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Midterm

ANT203Y1 Study Guide - Midterm Guide: Medical History, Evolutionary Anthropology, Scientific Method


Department
Anthropology
Course Code
ANT203Y1
Professor
Michelle Cameron
Study Guide
Midterm

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Topic
Information summary
Introduction
What is evolutionary anthropology?
Subfields
Historical views nature and
variation
What are some key theoretical
perspectives?
What types of research do
evolutionary anthropologists do?
Theory and history I
The scientific method
Why do we use the scientific
method?
Evolutionary theory
What are the major ideas that
led to the development of
evolutionary theory?
History and debates
Theory and history II
Darwin and natural selection
What are the conditions for
natural selection?
What are the different types of
selection?
What has changed from
Darwin’s time until today?
Mendel and heredity
What were Mendel’s principles
of heredity?
What has changed from
Mendel’s time until today?
Genetics
Contemporary evolutionary theory
How do we integrate
evolutionary theory and
genetics?
The building blocks of life
What are the different
components of a cell?
Genetics 101
Normal transfer of genetic
information
Errors and changes to
genetics information

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Human skeletal biology
Skeletal biology 101
What tissues and structures
contribute to bone?
The human skeleton
Types and names of bones
Features and components
Applications of skeletal biology
What can we learn from
human skeletal remains?
How is skeletal biology studied
in health research?
Modern human variation I
Classic inheritance and heredity in
modern humans
What human traits have
Mendelian inheritance?
Complex mechanisms
What is the difference between
monogenic, polygenic, and
pleiotropic traits?
Modern human variation II
What changes do we go through in
different environments?
Acclimatization
Adaptation
Human variation
How do we respond to diverse
climates? Altitude? Sun
exposure?
Role of culture
How do cultural processes
change our genes and
biology?
A history of “race”
How did we get these categories?
How have they been used/abused in
the past?
What influences do they have today?
Epidemiology and demography
Epidemiology
Terms and definitions for
phenomena
Factors that may influence
patterns of health and disease
Transitions across human history
What do we know about health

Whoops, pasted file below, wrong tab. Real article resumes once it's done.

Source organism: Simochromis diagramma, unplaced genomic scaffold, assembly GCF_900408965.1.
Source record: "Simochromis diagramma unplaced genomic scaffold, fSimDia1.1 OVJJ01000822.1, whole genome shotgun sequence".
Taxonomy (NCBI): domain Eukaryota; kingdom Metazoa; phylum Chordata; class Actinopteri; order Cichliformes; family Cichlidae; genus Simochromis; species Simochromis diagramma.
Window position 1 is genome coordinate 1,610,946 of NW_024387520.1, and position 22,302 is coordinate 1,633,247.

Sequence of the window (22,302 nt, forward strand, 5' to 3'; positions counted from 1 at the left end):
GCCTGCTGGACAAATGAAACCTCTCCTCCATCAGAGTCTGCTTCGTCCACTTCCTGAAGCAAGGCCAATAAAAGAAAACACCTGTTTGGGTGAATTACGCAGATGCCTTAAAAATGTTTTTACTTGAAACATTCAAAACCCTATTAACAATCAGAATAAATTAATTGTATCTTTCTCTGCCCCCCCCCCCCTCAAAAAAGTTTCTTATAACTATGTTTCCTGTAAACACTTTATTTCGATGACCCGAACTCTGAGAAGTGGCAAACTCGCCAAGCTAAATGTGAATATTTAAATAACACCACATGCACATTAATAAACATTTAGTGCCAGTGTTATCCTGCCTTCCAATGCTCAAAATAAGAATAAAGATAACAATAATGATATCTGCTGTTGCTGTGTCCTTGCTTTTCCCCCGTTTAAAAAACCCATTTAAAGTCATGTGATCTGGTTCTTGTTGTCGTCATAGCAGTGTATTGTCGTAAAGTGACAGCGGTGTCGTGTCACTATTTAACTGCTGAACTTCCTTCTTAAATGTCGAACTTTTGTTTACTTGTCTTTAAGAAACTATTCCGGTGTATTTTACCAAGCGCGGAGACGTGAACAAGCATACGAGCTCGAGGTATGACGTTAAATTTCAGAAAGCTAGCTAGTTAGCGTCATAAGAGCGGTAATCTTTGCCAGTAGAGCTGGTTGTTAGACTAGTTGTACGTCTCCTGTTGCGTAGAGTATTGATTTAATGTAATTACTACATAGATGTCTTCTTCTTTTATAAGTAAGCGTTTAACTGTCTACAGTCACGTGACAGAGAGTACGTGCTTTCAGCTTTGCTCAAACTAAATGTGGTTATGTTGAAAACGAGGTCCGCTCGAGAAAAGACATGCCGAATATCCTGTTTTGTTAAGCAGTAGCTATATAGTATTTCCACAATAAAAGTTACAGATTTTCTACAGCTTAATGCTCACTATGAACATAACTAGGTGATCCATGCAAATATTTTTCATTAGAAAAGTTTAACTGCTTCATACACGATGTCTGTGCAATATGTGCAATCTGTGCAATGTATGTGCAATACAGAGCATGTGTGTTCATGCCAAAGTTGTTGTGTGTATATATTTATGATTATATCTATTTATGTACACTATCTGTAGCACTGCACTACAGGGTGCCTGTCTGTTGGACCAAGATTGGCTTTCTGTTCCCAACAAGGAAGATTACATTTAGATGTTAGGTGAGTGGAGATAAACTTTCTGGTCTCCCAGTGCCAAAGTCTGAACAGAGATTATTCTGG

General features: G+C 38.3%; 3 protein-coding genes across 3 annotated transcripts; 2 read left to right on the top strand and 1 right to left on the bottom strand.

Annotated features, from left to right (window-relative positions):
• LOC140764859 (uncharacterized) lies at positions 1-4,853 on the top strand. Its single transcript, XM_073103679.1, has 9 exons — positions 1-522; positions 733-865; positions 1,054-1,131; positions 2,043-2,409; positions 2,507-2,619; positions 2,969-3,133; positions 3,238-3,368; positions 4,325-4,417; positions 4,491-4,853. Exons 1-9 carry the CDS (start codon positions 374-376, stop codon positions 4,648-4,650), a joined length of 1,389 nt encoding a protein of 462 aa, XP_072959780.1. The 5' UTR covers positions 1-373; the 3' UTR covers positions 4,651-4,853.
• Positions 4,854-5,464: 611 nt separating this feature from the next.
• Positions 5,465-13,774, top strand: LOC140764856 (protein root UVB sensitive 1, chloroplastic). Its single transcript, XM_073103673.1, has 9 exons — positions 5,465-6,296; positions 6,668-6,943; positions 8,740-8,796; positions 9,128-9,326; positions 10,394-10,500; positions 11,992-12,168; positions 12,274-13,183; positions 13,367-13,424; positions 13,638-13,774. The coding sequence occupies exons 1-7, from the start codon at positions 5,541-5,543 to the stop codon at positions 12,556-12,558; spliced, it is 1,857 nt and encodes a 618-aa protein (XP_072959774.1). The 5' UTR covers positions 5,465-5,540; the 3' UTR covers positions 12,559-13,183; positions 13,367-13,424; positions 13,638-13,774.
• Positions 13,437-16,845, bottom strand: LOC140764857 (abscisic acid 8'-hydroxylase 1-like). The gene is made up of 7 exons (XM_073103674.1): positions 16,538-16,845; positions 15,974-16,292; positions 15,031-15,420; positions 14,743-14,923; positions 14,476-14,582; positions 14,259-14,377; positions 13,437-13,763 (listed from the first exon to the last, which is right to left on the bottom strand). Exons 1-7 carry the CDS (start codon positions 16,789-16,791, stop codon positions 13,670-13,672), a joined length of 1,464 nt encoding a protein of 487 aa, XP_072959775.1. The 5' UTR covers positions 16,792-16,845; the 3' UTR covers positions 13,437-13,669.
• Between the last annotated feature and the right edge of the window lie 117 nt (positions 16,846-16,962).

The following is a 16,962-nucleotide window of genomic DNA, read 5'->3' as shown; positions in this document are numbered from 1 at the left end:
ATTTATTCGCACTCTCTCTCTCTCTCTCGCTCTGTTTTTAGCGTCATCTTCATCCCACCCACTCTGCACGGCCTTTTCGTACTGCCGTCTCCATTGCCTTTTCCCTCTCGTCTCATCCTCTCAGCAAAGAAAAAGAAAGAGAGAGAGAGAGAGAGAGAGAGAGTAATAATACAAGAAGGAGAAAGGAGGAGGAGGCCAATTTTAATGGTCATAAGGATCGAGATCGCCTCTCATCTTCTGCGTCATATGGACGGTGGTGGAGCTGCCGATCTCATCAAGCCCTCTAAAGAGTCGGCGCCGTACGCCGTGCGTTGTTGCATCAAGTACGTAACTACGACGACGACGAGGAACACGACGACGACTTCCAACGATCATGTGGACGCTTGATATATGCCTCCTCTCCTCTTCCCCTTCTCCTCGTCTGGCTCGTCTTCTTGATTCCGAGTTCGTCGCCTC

and demography in the past?

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Where are we now, what is our
future?
Topic 1: Introduction
What is evolutionary anthropology?
Definition: Study of the evolution of the behavioral and biological traits of
humans, our primate relatives, and our ancestors as well as our current biological
similarities and differences
Subfields
Human biology
Osteology (bones=the thing that links us the most)
Primatology (morphology, behaviour, conservation)
palaeoanthropology
Historical views of nature and variation
Anthropology = study of people from social, cultural, linguistic, archaeological,
and biological perspective
Evolutionary anthropology = study of people, their ancestors and close relatives
from biological frameworks
How culture and biology work together (bio-cultural approach)
Holistic and comparative approaches
Holistic = characterized by comprehension of the parts of something as
intimately interconnected and explicable only by reference to the whole
6 blind men and an elephant (they are all touching different parts
of the elephant, must describe what they are touching; they all
have a different idea of it, mist look at the entire picture)
Comparative
Knowing in relation to other stuff (e.g. small body vs. big body)
Different levels of comparison
Neutral comparison, not ranking
What are some key theoretical perspectives?
What types of research do evolutionary anthropologists do? (examples)
Adaptation and plasticity; skeleton adapts to environment, Pleistocene population
dynamics in Central Asia (archaic introgression into modern humans), plasticity
of the bony labyrinth, lemur conservation, sleep biology, dental microstructures...
Very accomodating field
Behaviour (responses to internal/external stimuli)
E.g. out in the sun, feel like a sunburn, go in the shade = behaviour
Culture (set of learned behaviours transmitted between generations with non-genetic
means to adapt to environment)
Conditioned to it as we grow up, not genetic
E.g. the way we see our family, what food we eat
Biocultural approach
Biology and culture cannot be separated
Topic 2: Theory and history I
The scientific method
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